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Fintech giant Ant Group has appointed a new executive for its consumer lending business. Photo: Reuters

Chinese fintech giant Ant Group appoints risk-control veteran as executive in consumer lending arm amid restructuring

  • Qiao Zhanwen, a former risk strategy management executive at Ant’s microlending business, is now vice-president of Chongqing Ant Consumer Finance
  • There has been increasing speculation that Ant, which abruptly cancelled its IPO in Shanghai and Hong Kong in 2020, is nearing the end of a long restructuring
Ant Group

Chinese fintech giant Ant Group has hired a risk-control veteran as senior executive in its new consumer lending business unit, as the company moves through a lengthy state-guided restructuring process that started after its initial public offering was abruptly called off in 2020.

The China Banking and Insurance Regulatory Commission’s office in Chongqing has approved the appointment of Qiao Zhanwen as the vice-president of Chongqing Ant Consumer Finance, according to a notice published by the regulator on Friday.

Ant Group originally created the consumer lending arm in June last year to oversee its Huabei and Jiebei services, which had been providing users with consumer credit such as microloans before the restructuring. These online services are now subject to rules and requirements in line with traditional banks.

A sign of mobile payment service Alipay outside an Ant Group office building in Shanghai. Photo: Bloomberg

Qiao was formerly a risk strategy management executive at Ant’s microlending business, according to his interview with Chinese media outlet Jiemian in 2015.

Ant, an affiliate of e-commerce giant Alibaba Group Holding – owner of the South China Morning Post – scrapped its IPO in Shanghai and Hong Kong just 48 hours before trading was due to start in November 2020.

The cancellation heralded Beijing’s 18-month regulatory crackdown on the country’s internet sector, which wiped out more than a trillion dollars of market value in related stocks.

In a major revamp, Ant has since pivoted towards technology and moved away from finance, amid increasing signs that the company is nearing the end of a long process to placate regulators.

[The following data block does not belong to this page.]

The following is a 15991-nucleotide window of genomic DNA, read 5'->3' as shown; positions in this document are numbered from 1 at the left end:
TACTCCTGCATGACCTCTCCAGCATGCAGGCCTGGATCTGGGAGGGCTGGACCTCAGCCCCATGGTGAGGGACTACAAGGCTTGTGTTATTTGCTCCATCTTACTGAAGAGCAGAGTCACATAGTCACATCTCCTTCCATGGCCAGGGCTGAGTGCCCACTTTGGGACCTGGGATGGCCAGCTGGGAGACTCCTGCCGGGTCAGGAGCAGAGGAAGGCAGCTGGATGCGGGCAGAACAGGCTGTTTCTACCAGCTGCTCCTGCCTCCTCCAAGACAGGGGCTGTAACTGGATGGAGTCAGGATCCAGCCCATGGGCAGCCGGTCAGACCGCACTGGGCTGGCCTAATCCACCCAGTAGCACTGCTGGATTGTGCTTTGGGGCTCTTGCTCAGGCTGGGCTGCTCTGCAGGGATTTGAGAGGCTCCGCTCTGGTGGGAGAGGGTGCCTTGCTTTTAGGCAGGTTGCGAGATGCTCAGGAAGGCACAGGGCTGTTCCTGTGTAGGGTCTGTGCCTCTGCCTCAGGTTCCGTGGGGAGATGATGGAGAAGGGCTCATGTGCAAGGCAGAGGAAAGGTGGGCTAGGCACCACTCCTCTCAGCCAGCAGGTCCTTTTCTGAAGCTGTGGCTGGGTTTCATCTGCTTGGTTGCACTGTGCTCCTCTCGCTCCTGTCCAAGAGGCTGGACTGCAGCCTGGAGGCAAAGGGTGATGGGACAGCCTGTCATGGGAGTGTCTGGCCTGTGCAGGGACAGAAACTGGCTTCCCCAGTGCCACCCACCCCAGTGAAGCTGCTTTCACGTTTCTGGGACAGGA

The government recently signalled an end to the clampdown, with Chinese President Xi Jinping conveying support for the country’s mobile payments and fintech platforms on Wednesday, which may augur well for Ant, the world’s largest fintech company and operator of payment services giant Alipay.

Speculation over the potential resumption of Ant’s IPO surfaced recently after the firm reshuffled its board of directors, adding Laura Cha Shih May-lung – chairwoman of Hong Kong Exchanges and Clearing and a member of the Hong Kong government’s Executive Council – as an independent director.

The company made its largest overseas foray since its aborted IPO by launching a digital bank in Singapore this month, and granted its first cash dividend to shareholders since it brought in investors in 2015, according to Alibaba’s quarterly financial report published last month.

Beijing had “started early stage discussions” on the revival of Ant’s IPO, according to a Bloomberg report earlier this month, while Reuters also reported that China’s central leadership had given the “tentative green light” for Ant to resume its IPO plans in Shanghai and Hong Kong.

China Securities Regulatory Commission, the country’s securities regulator, denied earlier this month it was conducting any assessment or research in Ant’s IPO resumption, while Ant also denied it was working to revive the listings.